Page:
Grandfather got hit.
  This is the end. The end of purity. The end of lineage. The end of a bloodline. Oolong is the death of the Chinese family.

Grandfather cannot forgive his son Robert for marrying an Italian woman and producing not a son, but a daughter. During his youth, Robert rebelled against his immigrant father by indulging in Bowie and Blondie and Rothko; he is estranged from Grandfather, a bigot who suffers abuse at the retirement facility. Robert's daughter Cecelia -- a highly intelligent and alienated teenager who shares her father's impeccable taste in music and art -- is a stranger to Grandfather. But she will repair the men's relationship even if it means subjecting Grandfather to Joy Division. And Siouxsie. And Television. Cecelia, like Oolong, is both the chasm and the bridge -- the hyphen -- between three generations: an elderly Chinese immigrant, a middle-aged Chinese-Canadian, and herself, a Chinese-Italian-Canadian girl.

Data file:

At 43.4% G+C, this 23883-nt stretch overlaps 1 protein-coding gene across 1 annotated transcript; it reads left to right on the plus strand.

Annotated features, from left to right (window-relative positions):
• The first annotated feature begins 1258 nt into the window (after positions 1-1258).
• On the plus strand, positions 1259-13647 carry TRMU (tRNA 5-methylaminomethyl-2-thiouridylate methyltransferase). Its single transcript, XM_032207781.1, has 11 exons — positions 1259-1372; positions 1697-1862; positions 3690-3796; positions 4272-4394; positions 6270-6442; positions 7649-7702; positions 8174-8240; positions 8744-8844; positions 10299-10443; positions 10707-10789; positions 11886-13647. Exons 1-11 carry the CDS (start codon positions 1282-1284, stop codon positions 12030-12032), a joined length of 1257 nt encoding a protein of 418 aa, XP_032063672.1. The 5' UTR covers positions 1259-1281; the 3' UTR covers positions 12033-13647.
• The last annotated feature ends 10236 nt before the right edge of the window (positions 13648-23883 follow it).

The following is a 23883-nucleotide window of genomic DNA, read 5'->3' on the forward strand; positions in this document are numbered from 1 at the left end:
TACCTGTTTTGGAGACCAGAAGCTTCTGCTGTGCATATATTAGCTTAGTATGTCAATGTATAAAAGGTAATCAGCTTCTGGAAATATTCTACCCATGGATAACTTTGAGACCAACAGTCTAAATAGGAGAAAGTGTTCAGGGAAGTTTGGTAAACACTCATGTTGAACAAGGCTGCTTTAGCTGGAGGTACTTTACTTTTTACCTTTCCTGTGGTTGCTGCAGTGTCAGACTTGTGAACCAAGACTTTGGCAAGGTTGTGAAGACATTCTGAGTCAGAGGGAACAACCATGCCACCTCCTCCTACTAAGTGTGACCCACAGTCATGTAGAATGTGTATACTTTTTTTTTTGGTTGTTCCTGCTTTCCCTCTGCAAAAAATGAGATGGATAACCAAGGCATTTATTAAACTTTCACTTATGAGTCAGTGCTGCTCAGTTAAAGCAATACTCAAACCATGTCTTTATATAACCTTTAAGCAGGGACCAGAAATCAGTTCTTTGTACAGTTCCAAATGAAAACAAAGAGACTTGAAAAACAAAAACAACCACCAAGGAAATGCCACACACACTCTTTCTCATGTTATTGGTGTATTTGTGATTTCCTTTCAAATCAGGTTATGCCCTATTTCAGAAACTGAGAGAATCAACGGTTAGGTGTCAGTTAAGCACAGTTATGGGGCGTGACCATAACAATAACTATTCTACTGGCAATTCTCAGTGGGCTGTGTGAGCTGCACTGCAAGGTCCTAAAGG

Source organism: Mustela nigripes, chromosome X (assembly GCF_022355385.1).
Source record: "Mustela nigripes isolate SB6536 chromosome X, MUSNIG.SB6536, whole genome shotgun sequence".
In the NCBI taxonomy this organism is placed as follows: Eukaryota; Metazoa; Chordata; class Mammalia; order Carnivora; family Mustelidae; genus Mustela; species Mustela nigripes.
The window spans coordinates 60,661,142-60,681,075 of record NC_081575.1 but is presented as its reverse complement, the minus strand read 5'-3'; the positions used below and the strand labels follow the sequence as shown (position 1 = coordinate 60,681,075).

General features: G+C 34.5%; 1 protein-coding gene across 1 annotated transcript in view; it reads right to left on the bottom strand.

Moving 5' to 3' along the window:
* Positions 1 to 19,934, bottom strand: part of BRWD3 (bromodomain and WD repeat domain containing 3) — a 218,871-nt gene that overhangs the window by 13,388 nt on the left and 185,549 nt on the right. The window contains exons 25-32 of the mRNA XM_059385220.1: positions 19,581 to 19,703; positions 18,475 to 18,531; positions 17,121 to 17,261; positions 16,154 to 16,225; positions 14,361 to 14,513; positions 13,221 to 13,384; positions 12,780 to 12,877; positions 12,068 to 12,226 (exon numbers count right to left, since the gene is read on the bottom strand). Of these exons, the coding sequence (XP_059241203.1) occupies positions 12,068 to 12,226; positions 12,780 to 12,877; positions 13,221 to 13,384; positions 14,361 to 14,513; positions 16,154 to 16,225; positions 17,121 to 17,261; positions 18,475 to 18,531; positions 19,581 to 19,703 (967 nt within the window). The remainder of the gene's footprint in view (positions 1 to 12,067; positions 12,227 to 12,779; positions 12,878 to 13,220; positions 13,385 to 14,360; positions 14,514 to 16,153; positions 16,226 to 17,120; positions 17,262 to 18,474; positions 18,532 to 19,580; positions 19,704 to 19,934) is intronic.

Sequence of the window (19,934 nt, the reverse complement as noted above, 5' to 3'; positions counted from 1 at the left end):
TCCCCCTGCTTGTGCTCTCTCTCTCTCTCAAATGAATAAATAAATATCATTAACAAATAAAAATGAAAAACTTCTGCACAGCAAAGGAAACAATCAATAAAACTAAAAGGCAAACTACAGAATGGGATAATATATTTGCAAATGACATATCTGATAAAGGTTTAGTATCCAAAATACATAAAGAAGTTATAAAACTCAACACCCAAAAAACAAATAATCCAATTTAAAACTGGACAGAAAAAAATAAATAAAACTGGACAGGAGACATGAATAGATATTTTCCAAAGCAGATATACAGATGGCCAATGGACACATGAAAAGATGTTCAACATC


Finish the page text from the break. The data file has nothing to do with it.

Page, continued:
Oolong is the new North American family. Oolong is the new New World.

Oolong is currently being written with support from Ontario Arts Council, Toronto Arts Council, and fu-GEN Theatre Company.

MAY, 2010: Staged reading at Factory Theatre (Toronto), as part of fu-GEN Theatre Company's Potluck Festival

Ontario Arts Council Grant, 2008
Toronto Arts Council Grant, 2008